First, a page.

Study identifies methods to boost adoption of cutting-edge breast cancer therapy

Study identifies methods to boost adoption of cutting-edge breast cancer therapy
Dr. Lucille Lee (Photo courtesy of Northwell Health)

Researchers at Northwell Health’s Feinstein Institute for Medical Research in Manhasset have found ways to increase the use of a type of radiation therapy for breast cancer that is as effective as traditional therapies but has lower toxicity levels.

Dr. Lucille Lee, senior author of the study and assistant professor of radiation medicine at the Donald and Barbara Zucker School of Medicine at Hofstra/Northwell, said the treatment uses slightly more radiation per treatment but requires fewer weeks of treatment, reducing some symptoms such as fatigue and skin reactions — common side effects of radiation treatments.

“It’s a way to shorten the radiation therapy, but maintain the same effectiveness and reduce side effects,” Lee said. “It’s a win-win.”

Lee said hypofractionation, or the shortening of the radiation treatment, has been available for about 10 years in the Northwell Health system. Randomized clinical trials previously proved, Lee said, that the therapy is comparable to traditional treatment but is less toxic.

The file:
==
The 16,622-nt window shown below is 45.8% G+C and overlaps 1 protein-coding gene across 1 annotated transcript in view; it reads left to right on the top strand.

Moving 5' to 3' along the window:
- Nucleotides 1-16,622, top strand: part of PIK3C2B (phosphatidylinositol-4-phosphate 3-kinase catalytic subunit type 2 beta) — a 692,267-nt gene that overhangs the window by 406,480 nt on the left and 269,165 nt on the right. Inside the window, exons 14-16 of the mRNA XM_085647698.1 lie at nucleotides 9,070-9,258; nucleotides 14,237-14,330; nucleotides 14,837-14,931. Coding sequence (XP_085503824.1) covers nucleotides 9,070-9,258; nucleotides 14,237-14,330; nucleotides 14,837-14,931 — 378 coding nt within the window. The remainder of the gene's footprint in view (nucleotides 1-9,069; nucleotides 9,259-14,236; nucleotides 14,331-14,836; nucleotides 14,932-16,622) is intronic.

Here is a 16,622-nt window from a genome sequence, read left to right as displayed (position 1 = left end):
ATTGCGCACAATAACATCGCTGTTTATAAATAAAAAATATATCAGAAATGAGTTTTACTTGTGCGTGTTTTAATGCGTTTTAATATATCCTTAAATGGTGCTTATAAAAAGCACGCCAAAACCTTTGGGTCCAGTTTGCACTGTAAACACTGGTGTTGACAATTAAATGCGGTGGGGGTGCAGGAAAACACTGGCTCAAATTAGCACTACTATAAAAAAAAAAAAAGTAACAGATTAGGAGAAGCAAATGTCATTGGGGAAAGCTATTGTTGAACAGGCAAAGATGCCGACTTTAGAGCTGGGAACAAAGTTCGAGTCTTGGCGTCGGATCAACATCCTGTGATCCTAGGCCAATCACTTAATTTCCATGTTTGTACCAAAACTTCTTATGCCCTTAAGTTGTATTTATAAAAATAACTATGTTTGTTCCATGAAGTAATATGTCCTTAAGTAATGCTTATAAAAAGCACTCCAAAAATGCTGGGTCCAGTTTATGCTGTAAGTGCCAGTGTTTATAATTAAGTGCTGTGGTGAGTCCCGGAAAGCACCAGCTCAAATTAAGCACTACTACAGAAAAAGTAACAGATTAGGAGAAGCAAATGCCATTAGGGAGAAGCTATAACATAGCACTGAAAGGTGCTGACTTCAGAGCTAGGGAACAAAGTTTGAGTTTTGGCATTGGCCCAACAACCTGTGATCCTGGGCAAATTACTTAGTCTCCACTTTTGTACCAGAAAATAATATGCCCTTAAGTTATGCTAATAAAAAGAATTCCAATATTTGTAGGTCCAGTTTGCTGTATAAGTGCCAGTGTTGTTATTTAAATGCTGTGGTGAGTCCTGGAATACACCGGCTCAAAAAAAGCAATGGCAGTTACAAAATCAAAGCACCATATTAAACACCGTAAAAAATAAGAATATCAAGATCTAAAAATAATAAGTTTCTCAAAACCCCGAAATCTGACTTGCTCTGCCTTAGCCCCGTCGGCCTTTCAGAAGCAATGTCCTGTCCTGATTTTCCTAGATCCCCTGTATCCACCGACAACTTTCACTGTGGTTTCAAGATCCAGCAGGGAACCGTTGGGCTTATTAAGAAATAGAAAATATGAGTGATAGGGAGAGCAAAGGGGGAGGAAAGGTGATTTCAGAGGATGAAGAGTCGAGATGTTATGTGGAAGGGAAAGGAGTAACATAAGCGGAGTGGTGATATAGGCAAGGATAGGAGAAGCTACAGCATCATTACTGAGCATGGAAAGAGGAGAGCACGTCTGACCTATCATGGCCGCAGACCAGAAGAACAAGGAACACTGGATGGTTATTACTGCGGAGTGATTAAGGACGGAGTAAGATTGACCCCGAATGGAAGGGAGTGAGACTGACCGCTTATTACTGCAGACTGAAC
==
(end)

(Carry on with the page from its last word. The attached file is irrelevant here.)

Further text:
“Hypofractionated radiation therapy is underused in the treatment of breast cancer despite equal control, less acute toxicity and similar side effects,” Lee said. “We found that through the development of consensus-based treatment directives and peer review of cases by faculty in Northwell’s radiation medicine department that our adoption rate of this therapy increased to more than 73 percent of woman treated for breast cancer.”

In the study, recently published in Advances in Radiation Oncology, Lee said, the team of researchers implemented guidelines for hypofractionated radiation therapy, helping doctors and nurses provide treatment options for patients.

Lee said over the years, many patients have debated the two therapy options, and in most cases Lee recommends the shortened version because of the reduced period of symptoms.

“It takes many years to develop a new treatment program and then we face the challenge of the medical community adopting it into their practices so that patients can obtain the treatment,” Feinstein Institute President Dr. Kevin J. Tracey said. “Research like Dr. Lee’s, which identifies ways to break down these hurdles, is important to ensure patients have access to a therapy that has the potential to improve their lives.”

Reach reporter Amelia Camurati by email at [email protected], by phone at 516-307-1045, ext. 215, or follow her on Twitter @acamurati.

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